In his 2018 article in The Remnant, Can the Church Defend Herself Against Bergoglio?, Christoper Ferrara presented the case for bishops to call an imperfect council to remove Bergoglio:

“So what can be done to defend the Church against Bergoglio?  That the mode of papal election by cardinals has persisted for nearly a thousand years has led to the general impression that it pertains to the irreformable divine constitution of the Church, but it certainly does not.  As to matters of purely ecclesiastical law such as this one the Church has always allowed for departures from traditional practice in cases of emergency or grave necessity. And just as a synod was employed to address three rival claimants to the papal throne in 1046, declaring at least two of them deposed, so today might it be possible for reform-minded cardinals and bishops, comprising an imperfect council, to undo the incalculable damage caused by the cabal that lobbied for Bergoglio’s election before the last conclave—a cabal that included none other than McCarrick, whom Bergoglio rewarded by rehabilitating that monster despite the massive evidence of his unspeakable crimes.”

 Mr. Ferrara discussed, an imperfect council could address either, or both, of the common grounds for arguing that Bergoglio has lost or never possessed the papacy: because he was not validly elected, or because he has fallen into heresy. As part of its scope, an imperfect council could consider the status of Benedict XVI as well. We who are not bishops do not need to resolve these questions — if faithful bishops gather to discern God’s will in these matters, we can have confidence that God will give them the grace to guide the Church.

The theoretical question of whether bishops can ever call an imperfect council to depose a pope does not depend on historical circumstances — they either can or they cannot, and Mr. Ferrara’s article cites various Catholic authorities in support of the imperfect council as a legitimate option.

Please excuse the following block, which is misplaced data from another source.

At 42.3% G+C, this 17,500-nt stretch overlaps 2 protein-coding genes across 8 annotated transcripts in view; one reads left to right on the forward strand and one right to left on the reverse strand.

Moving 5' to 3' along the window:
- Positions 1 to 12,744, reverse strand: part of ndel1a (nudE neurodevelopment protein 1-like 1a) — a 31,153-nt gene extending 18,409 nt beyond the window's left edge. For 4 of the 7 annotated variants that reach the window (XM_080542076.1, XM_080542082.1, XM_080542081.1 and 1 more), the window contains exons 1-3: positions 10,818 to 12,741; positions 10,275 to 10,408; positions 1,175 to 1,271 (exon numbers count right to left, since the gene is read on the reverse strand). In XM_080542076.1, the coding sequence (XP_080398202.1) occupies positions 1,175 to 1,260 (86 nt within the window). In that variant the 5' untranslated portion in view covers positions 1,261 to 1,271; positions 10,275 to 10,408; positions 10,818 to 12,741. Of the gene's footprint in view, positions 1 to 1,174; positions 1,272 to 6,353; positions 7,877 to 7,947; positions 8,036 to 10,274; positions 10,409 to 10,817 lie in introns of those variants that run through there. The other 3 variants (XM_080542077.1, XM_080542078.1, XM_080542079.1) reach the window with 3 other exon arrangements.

Those who accuse Popes of grave errors and grave failings of faith — the papal accusers — often claim that an “imperfect” Ecumenical Council can depose the Pope. Such a Council is not truly Ecumenical, as it exists in opposition to the Roman Pontiff. (Hence the term “imperfect”.) A true Ecumenical Council is the body of Bishops gathered with the visible head of the Church, the Pope. A body without a head is a monster, not an Ecumenical Council “gathered in the Holy Spirit”.

Then the Magisterium clearly teaches that the body of Bishops, even altogether, has no authority in opposition to the Pope. Therefore, so far from judging and deposing the Pope, they cannot even declare that the Pope is a “manifest heretics” and that he ceases to be the Pope by the judgment of God, as some papal accusers claim.


There is a massive war being raged just now by the Traditional Mass Catholic Right etc, against Pope Francis and the Vatican.

The more extreme of these people and groups are rejecting the election of Francis as pope.

They are talking about the politicking that went on in the conclave that elected Francis.

There has ALWAYS been politicking as part of papal elections.

Only the most naive of people would believe that God Himself chooses or ever chose popes.

The RCC structure in man made.

Good Catholics get to God in spite of that structure and not because of it.

We know from all the scandals that the RCC is going to get a lot smaller.

Because of schism on the Right and on the Left it is also going to become very divided.